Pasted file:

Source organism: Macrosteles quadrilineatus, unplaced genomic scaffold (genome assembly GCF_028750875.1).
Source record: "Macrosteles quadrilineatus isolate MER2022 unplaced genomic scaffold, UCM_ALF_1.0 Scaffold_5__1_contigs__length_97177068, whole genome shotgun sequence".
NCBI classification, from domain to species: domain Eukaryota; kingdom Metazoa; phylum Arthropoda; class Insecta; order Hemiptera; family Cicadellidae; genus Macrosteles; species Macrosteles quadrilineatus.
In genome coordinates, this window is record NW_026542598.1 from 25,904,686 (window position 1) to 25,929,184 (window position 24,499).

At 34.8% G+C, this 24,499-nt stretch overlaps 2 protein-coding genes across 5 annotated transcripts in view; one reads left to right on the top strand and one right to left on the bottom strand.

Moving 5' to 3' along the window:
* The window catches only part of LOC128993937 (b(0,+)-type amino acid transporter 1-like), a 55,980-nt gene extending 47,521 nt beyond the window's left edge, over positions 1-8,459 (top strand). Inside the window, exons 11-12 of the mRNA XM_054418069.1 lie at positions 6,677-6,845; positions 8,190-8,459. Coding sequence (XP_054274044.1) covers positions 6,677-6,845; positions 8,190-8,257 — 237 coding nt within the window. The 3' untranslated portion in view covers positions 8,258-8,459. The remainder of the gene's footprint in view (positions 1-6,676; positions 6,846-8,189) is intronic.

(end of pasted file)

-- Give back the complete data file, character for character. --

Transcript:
Source organism: Macrosteles quadrilineatus, unplaced genomic scaffold (genome assembly GCF_028750875.1).
Source record: "Macrosteles quadrilineatus isolate MER2022 unplaced genomic scaffold, UCM_ALF_1.0 Scaffold_5__1_contigs__length_97177068, whole genome shotgun sequence".
NCBI classification, from domain to species: domain Eukaryota; kingdom Metazoa; phylum Arthropoda; class Insecta; order Hemiptera; family Cicadellidae; genus Macrosteles; species Macrosteles quadrilineatus.
In genome coordinates, this window is record NW_026542598.1 from 25,904,686 (window position 1) to 25,929,184 (window position 24,499).

At 34.8% G+C, this 24,499-nt stretch overlaps 2 protein-coding genes across 5 annotated transcripts in view; one reads left to right on the top strand and one right to left on the bottom strand.

Moving 5' to 3' along the window:
* The window catches only part of LOC128993937 (b(0,+)-type amino acid transporter 1-like), a 55,980-nt gene extending 47,521 nt beyond the window's left edge, over positions 1-8,459 (top strand). Inside the window, exons 11-12 of the mRNA XM_054418069.1 lie at positions 6,677-6,845; positions 8,190-8,459. Coding sequence (XP_054274044.1) covers positions 6,677-6,845; positions 8,190-8,257 — 237 coding nt within the window. The 3' untranslated portion in view covers positions 8,258-8,459. The remainder of the gene's footprint in view (positions 1-6,676; positions 6,846-8,189) is intronic.